As the killer strikes again, the investigation takes its toll not only on Helen but also her senior officers. Tempers flare, friendships fray and Helen faces an impossible choice.

Confess her sins and lose control of the case? Or keep living a lie, protecting her darkest secrets, and risk getting trapped in this tangled web?

But whatever she does, this killer will not stop until the truth is revealed: there are some fates worse than death . . .

Absolutely amazing….. ’nuff said……

OK so first things first.  Little Boy Blue has a big part of its plot line based around the BDSM community.  There is nothing truly shocking in here, but to those who find these subjects making them feel a little red faced? Be warned.

Next up, Little Boy Blue is the fifth in the DI Helen Grace series, so the biggest question is, if you’ve not read any previous novels can you read it as a standalone novel?

Yes, of course you can.  It’s cleverly written with enough back story to the characters to tell you all you need to know to enjoy the book, but to avoid spoiling previous books.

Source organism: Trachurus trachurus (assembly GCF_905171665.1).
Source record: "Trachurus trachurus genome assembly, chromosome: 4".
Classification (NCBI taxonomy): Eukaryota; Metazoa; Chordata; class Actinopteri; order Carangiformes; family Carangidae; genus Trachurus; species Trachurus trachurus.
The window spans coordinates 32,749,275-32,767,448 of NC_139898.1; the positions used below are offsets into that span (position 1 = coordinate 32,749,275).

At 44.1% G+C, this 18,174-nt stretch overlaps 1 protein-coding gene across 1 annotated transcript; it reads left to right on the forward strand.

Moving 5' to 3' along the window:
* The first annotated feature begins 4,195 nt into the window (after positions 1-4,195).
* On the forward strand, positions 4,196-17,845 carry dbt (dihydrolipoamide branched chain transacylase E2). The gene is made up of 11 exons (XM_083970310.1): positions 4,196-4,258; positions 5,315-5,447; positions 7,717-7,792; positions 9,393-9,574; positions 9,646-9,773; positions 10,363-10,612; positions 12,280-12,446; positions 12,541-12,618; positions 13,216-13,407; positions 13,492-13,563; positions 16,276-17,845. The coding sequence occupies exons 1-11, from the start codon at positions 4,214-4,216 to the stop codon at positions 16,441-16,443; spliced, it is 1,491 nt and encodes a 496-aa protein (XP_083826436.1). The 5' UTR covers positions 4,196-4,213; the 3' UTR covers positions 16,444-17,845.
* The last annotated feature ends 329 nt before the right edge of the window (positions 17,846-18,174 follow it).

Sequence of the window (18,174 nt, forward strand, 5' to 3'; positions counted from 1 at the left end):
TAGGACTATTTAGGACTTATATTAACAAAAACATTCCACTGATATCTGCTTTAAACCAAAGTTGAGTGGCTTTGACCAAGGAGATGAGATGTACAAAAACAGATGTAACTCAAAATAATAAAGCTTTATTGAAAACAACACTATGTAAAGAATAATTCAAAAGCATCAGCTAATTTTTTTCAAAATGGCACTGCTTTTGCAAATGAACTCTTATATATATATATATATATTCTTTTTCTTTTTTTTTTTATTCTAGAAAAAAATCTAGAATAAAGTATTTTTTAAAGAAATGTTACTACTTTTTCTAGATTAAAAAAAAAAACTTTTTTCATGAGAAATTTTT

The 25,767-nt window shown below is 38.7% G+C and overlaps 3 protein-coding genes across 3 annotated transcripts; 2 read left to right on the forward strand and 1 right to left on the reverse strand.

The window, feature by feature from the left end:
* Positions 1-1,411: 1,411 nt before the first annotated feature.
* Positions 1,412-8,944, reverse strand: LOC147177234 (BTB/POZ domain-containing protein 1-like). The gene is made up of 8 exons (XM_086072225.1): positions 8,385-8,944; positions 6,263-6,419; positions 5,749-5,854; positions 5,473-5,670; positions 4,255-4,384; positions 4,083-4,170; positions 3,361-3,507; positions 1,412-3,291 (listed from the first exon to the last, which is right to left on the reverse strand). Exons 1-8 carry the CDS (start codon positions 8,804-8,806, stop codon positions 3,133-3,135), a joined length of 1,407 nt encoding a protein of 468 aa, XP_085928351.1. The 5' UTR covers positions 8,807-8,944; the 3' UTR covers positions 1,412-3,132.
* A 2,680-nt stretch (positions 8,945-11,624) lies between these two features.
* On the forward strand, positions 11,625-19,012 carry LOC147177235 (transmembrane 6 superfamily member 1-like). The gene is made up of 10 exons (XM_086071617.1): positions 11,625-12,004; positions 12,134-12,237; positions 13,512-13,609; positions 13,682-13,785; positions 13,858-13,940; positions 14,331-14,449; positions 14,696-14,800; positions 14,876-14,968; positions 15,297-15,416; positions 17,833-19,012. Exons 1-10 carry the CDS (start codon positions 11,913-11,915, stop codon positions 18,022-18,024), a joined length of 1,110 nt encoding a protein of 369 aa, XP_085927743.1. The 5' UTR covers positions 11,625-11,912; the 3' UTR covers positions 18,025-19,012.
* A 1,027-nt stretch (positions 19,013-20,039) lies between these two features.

That said, Should you read it without reading the first four books?  In my opinion, it’s one big definitive NO, read them all, in order, and do it now.  You’re already missing out on some amazing books.

I say this because as a reader you develop an intimate relationship with the characters throughout the course of a series, and many of the characters that appear in Little Boy Blue, we have met before, and it is these past relationships that enhance the impact of this latest novel.

The “love it” moments that make you flick the pages faster, and the “oh no, how dare you!” moments that make you want to through the book down in frustration are all the more emotional with the understanding of Helen’s back stories.  I honestly felt every pang of guilt, frustration, anger, and confusion that DI Grace goes through as the story unfolded and ultimately making the sting in the tale the most difficult ending to a book I’ve had to bear in a very long time.